Ever feel like there’s too much to watch, and you don’t know where to start? Well don’t worry. Our Film & TV editor Hidzir Junaini will be rounding up only the very best things to hit your screens at the end of every month! Skip the mediocre and delve right into the good stuff.
A dearth of quality films at the cinema meant that only one great movie made our list this August. But as always, there’s more than enough amazing shows in the age of peak TV to make up the slack. Beyond the critically-hyped American prestige dramas, cable comedies and online animation – we also venture around the world to cherry pick amazing shows from India, New Zealand, Canada, Japan and England for you to check out.
Better Call Saul
Better Call Saul only continues to get better as we follow Jimmy McGill’s descent in this masterful fourth season. No other series is as adept making small human moments feels monumental. Bob Odenkirk’s nuanced performance here is absolutely gripping, conveying the toll of tragic misfortune, and the slow erosion of Jimmy’s soul, in subtle but no less powerful ways. As the show inches closer to Breaking Bad territory, the disparate worlds of Jimmy’s small-time hustle and Gus Fring’s big-time drug cartel begin to overlap in unexpected ways.
Although season one started shaky, Detroiters has quickly grown to be one of the very best pure comedies today in season two. A bit like Mad Men meets Brooklyn Nine-Nine, the delightful misadventures of inept ad men Sam Duvet and Tim Cramlin elicit mile-a-minute laughs with smart running gags, layered jokes, and blunt physical comedy. Although most of the humour in mined from it’s specifically downtrodden city, and the pair’s social obliviousness, there’s an earnestness to it all that keeps Detroiters’ surreally awkward mishaps from ever feeling mean.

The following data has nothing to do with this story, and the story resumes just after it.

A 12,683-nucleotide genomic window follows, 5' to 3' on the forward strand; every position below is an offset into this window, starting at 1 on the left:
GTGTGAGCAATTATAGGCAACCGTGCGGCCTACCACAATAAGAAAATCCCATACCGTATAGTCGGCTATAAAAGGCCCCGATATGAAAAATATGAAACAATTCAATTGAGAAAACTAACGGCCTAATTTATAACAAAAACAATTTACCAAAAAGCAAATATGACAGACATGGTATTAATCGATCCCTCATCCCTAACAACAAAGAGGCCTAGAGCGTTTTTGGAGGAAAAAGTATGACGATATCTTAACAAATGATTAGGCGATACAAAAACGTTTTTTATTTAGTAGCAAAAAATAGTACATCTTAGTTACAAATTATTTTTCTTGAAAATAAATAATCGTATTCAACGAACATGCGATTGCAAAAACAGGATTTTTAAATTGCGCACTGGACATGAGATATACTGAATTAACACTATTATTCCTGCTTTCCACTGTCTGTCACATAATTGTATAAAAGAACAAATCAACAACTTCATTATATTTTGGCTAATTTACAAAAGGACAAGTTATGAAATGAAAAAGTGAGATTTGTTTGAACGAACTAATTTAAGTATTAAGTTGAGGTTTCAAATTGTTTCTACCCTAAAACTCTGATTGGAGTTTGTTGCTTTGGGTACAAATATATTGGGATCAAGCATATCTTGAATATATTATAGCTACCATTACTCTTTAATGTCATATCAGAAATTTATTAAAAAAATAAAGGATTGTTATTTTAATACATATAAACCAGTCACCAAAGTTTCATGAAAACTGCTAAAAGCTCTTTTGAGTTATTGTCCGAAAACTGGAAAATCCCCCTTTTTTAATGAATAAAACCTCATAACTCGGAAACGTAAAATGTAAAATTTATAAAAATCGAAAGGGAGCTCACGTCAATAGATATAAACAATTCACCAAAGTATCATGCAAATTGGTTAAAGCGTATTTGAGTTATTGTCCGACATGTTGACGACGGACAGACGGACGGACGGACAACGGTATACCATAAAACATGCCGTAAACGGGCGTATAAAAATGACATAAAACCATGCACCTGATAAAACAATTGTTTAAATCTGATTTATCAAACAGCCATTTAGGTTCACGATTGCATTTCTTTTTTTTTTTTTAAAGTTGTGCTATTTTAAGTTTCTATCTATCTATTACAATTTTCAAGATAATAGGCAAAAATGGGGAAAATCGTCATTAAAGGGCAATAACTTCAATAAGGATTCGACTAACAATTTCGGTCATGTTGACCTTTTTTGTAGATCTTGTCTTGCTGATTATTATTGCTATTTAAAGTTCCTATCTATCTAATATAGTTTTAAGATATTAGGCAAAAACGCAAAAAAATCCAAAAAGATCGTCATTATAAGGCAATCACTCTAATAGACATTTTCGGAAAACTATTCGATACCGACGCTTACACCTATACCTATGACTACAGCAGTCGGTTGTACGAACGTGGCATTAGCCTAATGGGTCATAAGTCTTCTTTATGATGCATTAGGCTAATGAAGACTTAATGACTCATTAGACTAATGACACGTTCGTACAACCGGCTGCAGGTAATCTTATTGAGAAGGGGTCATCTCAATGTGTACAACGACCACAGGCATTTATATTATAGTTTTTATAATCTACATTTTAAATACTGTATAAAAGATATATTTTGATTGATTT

“Life is stressful enough,” Amy Poehler says in the intro to each episode. “Let’s make a show that makes you feel good!” Making It is like The Great British Bake Off for DIY crafters – it prizes fun creativity and personal expression over competition. Amy Poehler and Nick Offerman reunite to host, and their charming onscreen chemistry evokes Parks and Recreation‘s ethos of kindness and decency. No drama – just good-hearted, talented people making beautiful things (when they’re not making friends). This is a comforting balm for a world that sorely needs it.
Spun of from What We Do In The Shadows, Jemaine Clement and Coco Solid’s new horror-comedy follows the same hapless officers we met in Taika Waititi’s mockumentary, as they get recruited into in the Wellington Police’s new Paranormal unit. Think COPS meets The X-Files (or “X-Cops” from season seven) done in the tone of Flight of the Conchords – this show delights in taking the piss with dry, understated humour. Whether handling petty crimes or battling hellish demons, these guys have no clue what they’re doing, and therein lies the fun.
Dear White People levels up from great to genius with it’s superior sophomore volume. The show’s ability to ground thought-provoking discourse on American race relations in emotional consequence, relationship turmoil and offbeat comedy is extraordinarily compelling. Dear White People somehow manages to both challenge it’s own “woke” ideology (by meaningfully giving voice to the criticisms of season one), and double-down on it’s perspective of the black experience through richly layered character portraits. Read our full review of season two here.